12. The point is that nobody could tell you in advance the extension you get and its quality. Another point is who is going to make the decision about the extension.
    The solution would be to write down clear dispositions for our own treatment in case.

  13. In all honesty, to focus on end of care issues diverts attention from the fact that primary health care is astronomically expensive and the cost to treat healthy people grows by leaps and bounds every year.

    What we need before we reform the system is a true analysis of health care costs in the private sector. WHY DO THINGS COST WHAT THEY DO? We simply cannot control costs if we do not understand the reasons behind the pricing of health care today.

    The docs I’ve talked to in my pursuit of knowledge on health care acknowledge that when billing private insurance, knowing how tightly insurance hangs on to purse strings, they will bill astronomical sums in order to negotiate down to the fair rate they want to get. It’s a wasteful game. Wasteful and silly and a process we can no longer afford.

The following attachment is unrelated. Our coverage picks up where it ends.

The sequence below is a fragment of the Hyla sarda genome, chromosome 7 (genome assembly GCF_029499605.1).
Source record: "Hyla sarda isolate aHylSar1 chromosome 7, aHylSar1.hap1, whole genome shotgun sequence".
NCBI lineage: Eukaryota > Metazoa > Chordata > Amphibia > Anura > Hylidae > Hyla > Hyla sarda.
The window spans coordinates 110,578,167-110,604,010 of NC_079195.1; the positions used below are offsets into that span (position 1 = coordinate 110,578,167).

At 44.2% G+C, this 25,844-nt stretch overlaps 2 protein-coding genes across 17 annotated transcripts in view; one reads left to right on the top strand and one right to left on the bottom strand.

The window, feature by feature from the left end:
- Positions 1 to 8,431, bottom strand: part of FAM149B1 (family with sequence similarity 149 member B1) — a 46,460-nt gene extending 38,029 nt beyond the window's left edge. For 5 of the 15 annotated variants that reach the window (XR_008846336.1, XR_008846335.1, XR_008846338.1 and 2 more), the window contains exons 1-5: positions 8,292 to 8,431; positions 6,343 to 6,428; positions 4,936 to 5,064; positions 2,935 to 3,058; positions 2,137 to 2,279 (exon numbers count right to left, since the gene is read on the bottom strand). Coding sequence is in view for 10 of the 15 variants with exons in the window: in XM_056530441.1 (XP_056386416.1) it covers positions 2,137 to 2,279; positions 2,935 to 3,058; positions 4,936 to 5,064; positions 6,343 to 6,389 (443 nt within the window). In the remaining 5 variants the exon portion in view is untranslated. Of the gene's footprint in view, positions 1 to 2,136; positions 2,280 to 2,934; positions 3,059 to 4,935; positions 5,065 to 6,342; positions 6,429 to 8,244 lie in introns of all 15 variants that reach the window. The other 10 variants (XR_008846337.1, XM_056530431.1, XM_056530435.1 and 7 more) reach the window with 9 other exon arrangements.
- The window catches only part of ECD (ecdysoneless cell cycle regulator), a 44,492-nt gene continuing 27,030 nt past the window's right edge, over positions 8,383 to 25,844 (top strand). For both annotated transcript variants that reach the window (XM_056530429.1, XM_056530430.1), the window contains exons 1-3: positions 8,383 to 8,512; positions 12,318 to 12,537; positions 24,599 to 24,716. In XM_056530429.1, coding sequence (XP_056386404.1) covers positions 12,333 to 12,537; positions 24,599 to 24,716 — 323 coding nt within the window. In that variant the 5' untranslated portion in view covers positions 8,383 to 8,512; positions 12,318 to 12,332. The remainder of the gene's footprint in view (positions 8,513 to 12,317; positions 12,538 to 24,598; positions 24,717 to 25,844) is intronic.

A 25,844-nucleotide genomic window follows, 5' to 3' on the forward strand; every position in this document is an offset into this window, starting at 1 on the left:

We need to figure out how to affordably treat primary care patients for the regular illnesses we see in a healthy lifetime. Then we can talk about how to properly manage end of life health care issues.

  14. One more thing – I’d like to understand WHY the cost of cancer care is spiraling uncontrollably. Why do these drugs cost so much? Is there nothing that can be done to address the high cost of these meds?

    Or is the answer only to limit their application only to those like Ted Kennedy, a patient with a great (federally paid for) health plan and great personal wealth?

    I know a young mother with young children who today is struggling with cancer. She was given the option of going into hospice or aggressively treating her cancer in a way that I am sure is quite costly. She chose to fight, not die. I don’t know if her treatment will ultimately be successful, but in her shoes, I would make the exact same choice.